Note: While reading a book whenever I come across something interesting, I highlight it on my Kindle. Later I turn those highlights into a blogpost. It is not a complete summary of the book. These are my notes which I intend to go back to later. Let’s start!

  • Never promise more than ten percent improvement.

  • You’ll never accomplish anything if you care who gets the credit.

  • Orange Juice Test


  • Ninety percent of all illness cures itself— with absolutely no intervention from the doctor.

  • Deal gently with systems that should be able to cure themselves.

The First Law of Engineering: If it ain’t broke, don’t fix it.

  • Repeatedly curing a system that can cure itself  will eventually create a system that can’t.

  • Every prescription has two parts: the medicine and the method of ensuring correct use.

  • If what they’ve been doing hasn’t solved the problem, tell them to do something else.

  • Make sure they pay you enough so they’ll do what you say.

  • The most important act in consulting is setting the right fee.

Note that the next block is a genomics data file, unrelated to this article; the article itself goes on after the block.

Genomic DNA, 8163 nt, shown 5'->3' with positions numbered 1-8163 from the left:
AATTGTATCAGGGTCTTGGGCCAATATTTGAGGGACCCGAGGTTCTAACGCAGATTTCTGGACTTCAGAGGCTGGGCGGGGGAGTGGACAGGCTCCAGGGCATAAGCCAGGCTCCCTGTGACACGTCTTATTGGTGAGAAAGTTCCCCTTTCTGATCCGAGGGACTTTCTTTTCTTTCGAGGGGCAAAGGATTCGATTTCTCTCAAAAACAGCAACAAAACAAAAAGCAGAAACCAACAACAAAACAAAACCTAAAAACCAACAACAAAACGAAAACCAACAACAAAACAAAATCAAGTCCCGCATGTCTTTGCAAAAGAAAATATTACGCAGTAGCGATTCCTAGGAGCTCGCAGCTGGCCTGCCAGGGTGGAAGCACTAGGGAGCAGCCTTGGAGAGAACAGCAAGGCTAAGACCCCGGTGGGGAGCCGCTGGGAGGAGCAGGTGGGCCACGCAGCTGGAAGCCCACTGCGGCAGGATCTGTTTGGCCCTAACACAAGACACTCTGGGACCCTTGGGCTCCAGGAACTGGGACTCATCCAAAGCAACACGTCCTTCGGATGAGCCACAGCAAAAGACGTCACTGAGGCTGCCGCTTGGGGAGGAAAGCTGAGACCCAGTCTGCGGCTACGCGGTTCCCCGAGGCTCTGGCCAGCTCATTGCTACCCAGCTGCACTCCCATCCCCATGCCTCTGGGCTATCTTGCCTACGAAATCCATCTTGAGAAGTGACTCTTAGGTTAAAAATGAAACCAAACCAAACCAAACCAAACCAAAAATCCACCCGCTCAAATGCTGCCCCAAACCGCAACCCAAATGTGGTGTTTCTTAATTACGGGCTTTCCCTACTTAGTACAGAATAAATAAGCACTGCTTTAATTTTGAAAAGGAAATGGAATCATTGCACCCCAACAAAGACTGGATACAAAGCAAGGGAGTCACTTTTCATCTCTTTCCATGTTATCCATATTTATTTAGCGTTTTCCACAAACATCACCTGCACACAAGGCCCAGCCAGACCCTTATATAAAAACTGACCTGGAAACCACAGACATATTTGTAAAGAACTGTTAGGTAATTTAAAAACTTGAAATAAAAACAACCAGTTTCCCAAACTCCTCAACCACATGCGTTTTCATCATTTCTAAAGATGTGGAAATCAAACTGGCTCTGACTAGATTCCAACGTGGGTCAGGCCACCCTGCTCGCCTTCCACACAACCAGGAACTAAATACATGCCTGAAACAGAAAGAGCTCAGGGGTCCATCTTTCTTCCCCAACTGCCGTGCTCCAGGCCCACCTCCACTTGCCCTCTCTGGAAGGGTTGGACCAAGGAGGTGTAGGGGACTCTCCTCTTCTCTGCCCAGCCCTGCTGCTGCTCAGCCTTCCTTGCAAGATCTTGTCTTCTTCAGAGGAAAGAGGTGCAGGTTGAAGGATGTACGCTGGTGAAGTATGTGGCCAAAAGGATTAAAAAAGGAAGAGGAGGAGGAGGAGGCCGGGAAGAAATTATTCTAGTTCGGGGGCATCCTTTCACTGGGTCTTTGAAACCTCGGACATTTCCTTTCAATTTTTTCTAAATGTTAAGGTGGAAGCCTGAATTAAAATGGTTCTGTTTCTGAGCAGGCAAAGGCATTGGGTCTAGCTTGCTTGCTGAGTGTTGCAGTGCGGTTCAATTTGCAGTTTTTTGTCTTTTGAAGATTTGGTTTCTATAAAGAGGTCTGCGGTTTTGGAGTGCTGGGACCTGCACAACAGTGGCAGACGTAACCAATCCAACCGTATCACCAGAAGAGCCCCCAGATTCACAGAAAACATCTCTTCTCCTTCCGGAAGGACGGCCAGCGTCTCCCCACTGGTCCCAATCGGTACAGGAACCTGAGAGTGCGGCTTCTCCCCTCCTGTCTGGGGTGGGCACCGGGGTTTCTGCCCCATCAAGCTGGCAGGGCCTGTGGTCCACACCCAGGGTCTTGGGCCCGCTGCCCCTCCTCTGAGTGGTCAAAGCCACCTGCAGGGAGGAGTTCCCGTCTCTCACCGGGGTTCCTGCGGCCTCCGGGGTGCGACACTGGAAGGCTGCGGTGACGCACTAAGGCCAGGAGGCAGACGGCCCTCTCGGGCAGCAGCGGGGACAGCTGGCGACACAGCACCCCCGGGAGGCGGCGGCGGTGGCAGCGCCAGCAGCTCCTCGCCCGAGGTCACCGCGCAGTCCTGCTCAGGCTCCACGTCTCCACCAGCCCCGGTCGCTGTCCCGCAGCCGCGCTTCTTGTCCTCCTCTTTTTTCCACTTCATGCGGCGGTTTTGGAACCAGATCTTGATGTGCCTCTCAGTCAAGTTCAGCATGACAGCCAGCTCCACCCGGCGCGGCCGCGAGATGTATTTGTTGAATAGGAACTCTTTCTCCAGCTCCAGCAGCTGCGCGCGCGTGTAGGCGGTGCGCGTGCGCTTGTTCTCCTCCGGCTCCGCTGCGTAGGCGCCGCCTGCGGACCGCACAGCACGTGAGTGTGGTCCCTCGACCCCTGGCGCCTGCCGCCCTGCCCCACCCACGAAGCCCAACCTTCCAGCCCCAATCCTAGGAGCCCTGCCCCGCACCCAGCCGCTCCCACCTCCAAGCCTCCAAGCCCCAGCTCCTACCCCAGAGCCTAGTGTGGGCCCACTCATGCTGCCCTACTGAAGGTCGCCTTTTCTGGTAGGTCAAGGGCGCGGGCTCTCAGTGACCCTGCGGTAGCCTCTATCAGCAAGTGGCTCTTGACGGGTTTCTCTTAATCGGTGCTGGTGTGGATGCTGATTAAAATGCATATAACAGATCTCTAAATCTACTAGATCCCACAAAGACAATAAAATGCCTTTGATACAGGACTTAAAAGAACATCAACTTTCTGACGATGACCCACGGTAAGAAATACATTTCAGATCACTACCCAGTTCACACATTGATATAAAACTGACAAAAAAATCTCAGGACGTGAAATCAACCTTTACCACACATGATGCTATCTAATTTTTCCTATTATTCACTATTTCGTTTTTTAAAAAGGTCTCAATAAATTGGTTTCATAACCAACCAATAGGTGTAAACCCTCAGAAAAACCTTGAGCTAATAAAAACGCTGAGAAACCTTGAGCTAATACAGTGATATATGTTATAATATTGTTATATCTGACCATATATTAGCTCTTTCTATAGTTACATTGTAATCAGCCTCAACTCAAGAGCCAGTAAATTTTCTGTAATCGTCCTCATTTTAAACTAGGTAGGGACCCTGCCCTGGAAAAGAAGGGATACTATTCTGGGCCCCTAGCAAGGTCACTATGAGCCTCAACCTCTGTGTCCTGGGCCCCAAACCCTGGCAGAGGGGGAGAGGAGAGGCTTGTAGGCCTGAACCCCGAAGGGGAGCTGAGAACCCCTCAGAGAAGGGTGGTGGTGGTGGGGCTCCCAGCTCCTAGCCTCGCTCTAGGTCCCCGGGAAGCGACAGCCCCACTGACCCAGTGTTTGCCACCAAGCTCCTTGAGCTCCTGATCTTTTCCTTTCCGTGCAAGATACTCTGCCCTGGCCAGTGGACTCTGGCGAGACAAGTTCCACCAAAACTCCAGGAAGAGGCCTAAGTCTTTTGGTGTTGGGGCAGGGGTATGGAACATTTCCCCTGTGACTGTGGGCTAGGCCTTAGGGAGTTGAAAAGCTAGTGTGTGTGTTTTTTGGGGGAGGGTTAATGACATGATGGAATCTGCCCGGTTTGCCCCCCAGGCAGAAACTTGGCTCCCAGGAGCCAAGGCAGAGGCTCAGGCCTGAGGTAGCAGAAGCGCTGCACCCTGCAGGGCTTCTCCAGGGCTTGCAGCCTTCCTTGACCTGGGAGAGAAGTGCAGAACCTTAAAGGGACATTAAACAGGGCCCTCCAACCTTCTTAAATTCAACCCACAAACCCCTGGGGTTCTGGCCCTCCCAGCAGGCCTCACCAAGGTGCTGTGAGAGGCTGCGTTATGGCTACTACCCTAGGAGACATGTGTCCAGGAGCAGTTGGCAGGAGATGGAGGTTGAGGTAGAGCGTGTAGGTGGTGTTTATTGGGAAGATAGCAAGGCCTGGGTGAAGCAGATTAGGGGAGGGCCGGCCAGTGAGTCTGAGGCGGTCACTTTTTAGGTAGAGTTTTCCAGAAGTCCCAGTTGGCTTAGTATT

• Don’t give up the treatment too soon. Don’t stick with the treatment too long.

The Bolden Rule: If you can’t fix it, feature it.

Here are some random examples taken from all walks of life which follows Bolden Rule:

  • There are certain parts of a slaughtered animal that meat packers have never been able to induce people to eat, so they put them in sausages and hot dogs. Rather than hide this fact, one company advertises, “Our hot dogs are made with special cuts of meat.”
  • Motel designers have never quite figured out how to design bathrooms. Bathrooms with windows would require using precious space in outside walls, so they tried installing exhaust fans. But exhaust-fan designers don’t seem able to make a cheap fan that’s effective at taking the moisture out of a tiny room with a shower. So, motels feature “luxury heat lamps in all bathrooms.”
  • In the early 19th century, well-drillers were looking for water or salt. Unfortunately, in too many cases, their wells were ruined when they struck petroleum instead. Eventually, G.H. Bissell decided to see what use could be made of this gummy stuff. By distilling it, he was able to produce such useful products as illuminating gas, paraffin wax, lubricants, and lamp oil, so he renamed these failures “oil wells” and proceeded to make a fortune.

  • Study for understanding, not for criticism.

  • Keep it simple and not too detailed; you’re a consultant, not a district attorney.

The Five-Minute Rule: Clients always know how to solve their problems, and always tell the solution in the first five minutes.

  • The Second Law of Pricing states,The more they pay you, the more they love you.

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